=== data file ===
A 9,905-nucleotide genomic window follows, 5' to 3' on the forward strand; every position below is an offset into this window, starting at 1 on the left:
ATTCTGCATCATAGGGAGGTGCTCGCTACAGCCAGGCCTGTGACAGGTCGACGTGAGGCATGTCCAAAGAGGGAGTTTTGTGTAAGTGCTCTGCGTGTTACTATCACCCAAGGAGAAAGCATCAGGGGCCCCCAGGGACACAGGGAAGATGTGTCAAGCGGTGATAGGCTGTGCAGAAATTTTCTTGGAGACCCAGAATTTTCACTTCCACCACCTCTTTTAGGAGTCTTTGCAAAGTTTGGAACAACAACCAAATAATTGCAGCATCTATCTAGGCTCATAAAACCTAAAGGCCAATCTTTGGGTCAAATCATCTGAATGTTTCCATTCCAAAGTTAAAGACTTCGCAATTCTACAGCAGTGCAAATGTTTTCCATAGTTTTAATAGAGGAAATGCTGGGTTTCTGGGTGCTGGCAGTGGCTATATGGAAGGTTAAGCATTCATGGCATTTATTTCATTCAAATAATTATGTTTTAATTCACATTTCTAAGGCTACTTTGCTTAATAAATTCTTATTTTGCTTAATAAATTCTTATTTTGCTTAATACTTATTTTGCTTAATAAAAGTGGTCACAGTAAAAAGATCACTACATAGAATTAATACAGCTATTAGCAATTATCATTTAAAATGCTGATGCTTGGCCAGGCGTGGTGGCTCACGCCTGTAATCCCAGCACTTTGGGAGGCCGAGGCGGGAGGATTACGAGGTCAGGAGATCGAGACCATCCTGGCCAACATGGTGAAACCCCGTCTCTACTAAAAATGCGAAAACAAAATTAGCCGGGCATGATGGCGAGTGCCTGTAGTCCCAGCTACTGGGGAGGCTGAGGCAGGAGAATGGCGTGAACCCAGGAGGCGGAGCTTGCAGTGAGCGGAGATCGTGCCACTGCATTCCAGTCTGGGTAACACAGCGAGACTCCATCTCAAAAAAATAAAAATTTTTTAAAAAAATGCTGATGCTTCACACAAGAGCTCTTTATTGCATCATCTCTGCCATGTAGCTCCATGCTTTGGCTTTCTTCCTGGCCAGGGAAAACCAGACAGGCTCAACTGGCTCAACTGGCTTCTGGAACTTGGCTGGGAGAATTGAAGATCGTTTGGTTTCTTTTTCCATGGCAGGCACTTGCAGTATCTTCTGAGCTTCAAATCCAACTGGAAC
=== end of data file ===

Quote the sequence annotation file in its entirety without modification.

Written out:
A 9,905-nucleotide genomic window follows, 5' to 3' on the forward strand; every position below is an offset into this window, starting at 1 on the left:
ATTCTGCATCATAGGGAGGTGCTCGCTACAGCCAGGCCTGTGACAGGTCGACGTGAGGCATGTCCAAAGAGGGAGTTTTGTGTAAGTGCTCTGCGTGTTACTATCACCCAAGGAGAAAGCATCAGGGGCCCCCAGGGACACAGGGAAGATGTGTCAAGCGGTGATAGGCTGTGCAGAAATTTTCTTGGAGACCCAGAATTTTCACTTCCACCACCTCTTTTAGGAGTCTTTGCAAAGTTTGGAACAACAACCAAATAATTGCAGCATCTATCTAGGCTCATAAAACCTAAAGGCCAATCTTTGGGTCAAATCATCTGAATGTTTCCATTCCAAAGTTAAAGACTTCGCAATTCTACAGCAGTGCAAATGTTTTCCATAGTTTTAATAGAGGAAATGCTGGGTTTCTGGGTGCTGGCAGTGGCTATATGGAAGGTTAAGCATTCATGGCATTTATTTCATTCAAATAATTATGTTTTAATTCACATTTCTAAGGCTACTTTGCTTAATAAATTCTTATTTTGCTTAATAAATTCTTATTTTGCTTAATACTTATTTTGCTTAATAAAAGTGGTCACAGTAAAAAGATCACTACATAGAATTAATACAGCTATTAGCAATTATCATTTAAAATGCTGATGCTTGGCCAGGCGTGGTGGCTCACGCCTGTAATCCCAGCACTTTGGGAGGCCGAGGCGGGAGGATTACGAGGTCAGGAGATCGAGACCATCCTGGCCAACATGGTGAAACCCCGTCTCTACTAAAAATGCGAAAACAAAATTAGCCGGGCATGATGGCGAGTGCCTGTAGTCCCAGCTACTGGGGAGGCTGAGGCAGGAGAATGGCGTGAACCCAGGAGGCGGAGCTTGCAGTGAGCGGAGATCGTGCCACTGCATTCCAGTCTGGGTAACACAGCGAGACTCCATCTCAAAAAAATAAAAATTTTTTAAAAAAATGCTGATGCTTCACACAAGAGCTCTTTATTGCATCATCTCTGCCATGTAGCTCCATGCTTTGGCTTTCTTCCTGGCCAGGGAAAACCAGACAGGCTCAACTGGCTCAACTGGCTTCTGGAACTTGGCTGGGAGAATTGAAGATCGTTTGGTTTCTTTTTCCATGGCAGGCACTTGCAGTATCTTCTGAGCTTCAAATCCAACTGGAAC